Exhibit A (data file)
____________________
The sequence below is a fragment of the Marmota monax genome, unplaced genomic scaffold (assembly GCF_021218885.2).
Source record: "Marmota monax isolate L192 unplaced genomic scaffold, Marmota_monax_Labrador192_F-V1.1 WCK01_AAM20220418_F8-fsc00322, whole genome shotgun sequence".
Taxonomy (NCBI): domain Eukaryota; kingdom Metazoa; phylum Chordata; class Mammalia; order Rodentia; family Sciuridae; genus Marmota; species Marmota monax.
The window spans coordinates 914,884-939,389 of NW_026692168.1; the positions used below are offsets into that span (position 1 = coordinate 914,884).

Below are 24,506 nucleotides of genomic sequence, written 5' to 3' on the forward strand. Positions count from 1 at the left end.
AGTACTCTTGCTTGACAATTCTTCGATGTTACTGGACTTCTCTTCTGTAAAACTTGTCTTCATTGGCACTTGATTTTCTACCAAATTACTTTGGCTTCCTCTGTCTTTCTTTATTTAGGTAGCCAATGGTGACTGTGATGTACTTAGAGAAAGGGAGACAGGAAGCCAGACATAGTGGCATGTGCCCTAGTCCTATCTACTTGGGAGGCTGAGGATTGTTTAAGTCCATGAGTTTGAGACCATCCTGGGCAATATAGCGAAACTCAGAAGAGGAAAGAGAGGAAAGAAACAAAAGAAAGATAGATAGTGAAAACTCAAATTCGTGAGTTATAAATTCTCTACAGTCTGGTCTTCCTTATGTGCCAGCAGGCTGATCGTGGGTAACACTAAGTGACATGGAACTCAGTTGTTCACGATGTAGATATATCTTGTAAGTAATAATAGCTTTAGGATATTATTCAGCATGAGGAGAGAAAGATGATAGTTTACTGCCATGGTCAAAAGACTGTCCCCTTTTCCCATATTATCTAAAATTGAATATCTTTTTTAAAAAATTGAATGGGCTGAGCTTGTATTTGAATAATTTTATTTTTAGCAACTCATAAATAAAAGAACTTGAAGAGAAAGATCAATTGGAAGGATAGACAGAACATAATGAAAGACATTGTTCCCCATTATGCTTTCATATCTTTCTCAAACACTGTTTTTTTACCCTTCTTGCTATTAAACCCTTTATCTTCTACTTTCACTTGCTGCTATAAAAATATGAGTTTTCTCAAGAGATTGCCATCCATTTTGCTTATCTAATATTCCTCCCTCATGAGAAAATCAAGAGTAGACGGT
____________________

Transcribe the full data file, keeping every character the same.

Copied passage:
The sequence below is a fragment of the Marmota monax genome, unplaced genomic scaffold (assembly GCF_021218885.2).
Source record: "Marmota monax isolate L192 unplaced genomic scaffold, Marmota_monax_Labrador192_F-V1.1 WCK01_AAM20220418_F8-fsc00322, whole genome shotgun sequence".
Taxonomy (NCBI): domain Eukaryota; kingdom Metazoa; phylum Chordata; class Mammalia; order Rodentia; family Sciuridae; genus Marmota; species Marmota monax.
The window spans coordinates 914,884-939,389 of NW_026692168.1; the positions used below are offsets into that span (position 1 = coordinate 914,884).

Below are 24,506 nucleotides of genomic sequence, written 5' to 3' on the forward strand. Positions count from 1 at the left end.
AGTACTCTTGCTTGACAATTCTTCGATGTTACTGGACTTCTCTTCTGTAAAACTTGTCTTCATTGGCACTTGATTTTCTACCAAATTACTTTGGCTTCCTCTGTCTTTCTTTATTTAGGTAGCCAATGGTGACTGTGATGTACTTAGAGAAAGGGAGACAGGAAGCCAGACATAGTGGCATGTGCCCTAGTCCTATCTACTTGGGAGGCTGAGGATTGTTTAAGTCCATGAGTTTGAGACCATCCTGGGCAATATAGCGAAACTCAGAAGAGGAAAGAGAGGAAAGAAACAAAAGAAAGATAGATAGTGAAAACTCAAATTCGTGAGTTATAAATTCTCTACAGTCTGGTCTTCCTTATGTGCCAGCAGGCTGATCGTGGGTAACACTAAGTGACATGGAACTCAGTTGTTCACGATGTAGATATATCTTGTAAGTAATAATAGCTTTAGGATATTATTCAGCATGAGGAGAGAAAGATGATAGTTTACTGCCATGGTCAAAAGACTGTCCCCTTTTCCCATATTATCTAAAATTGAATATCTTTTTTAAAAAATTGAATGGGCTGAGCTTGTATTTGAATAATTTTATTTTTAGCAACTCATAAATAAAAGAACTTGAAGAGAAAGATCAATTGGAAGGATAGACAGAACATAATGAAAGACATTGTTCCCCATTATGCTTTCATATCTTTCTCAAACACTGTTTTTTTACCCTTCTTGCTATTAAACCCTTTATCTTCTACTTTCACTTGCTGCTATAAAAATATGAGTTTTCTCAAGAGATTGCCATCCATTTTGCTTATCTAATATTCCTCCCTCATGAGAAAATCAAGAGTAGACGGT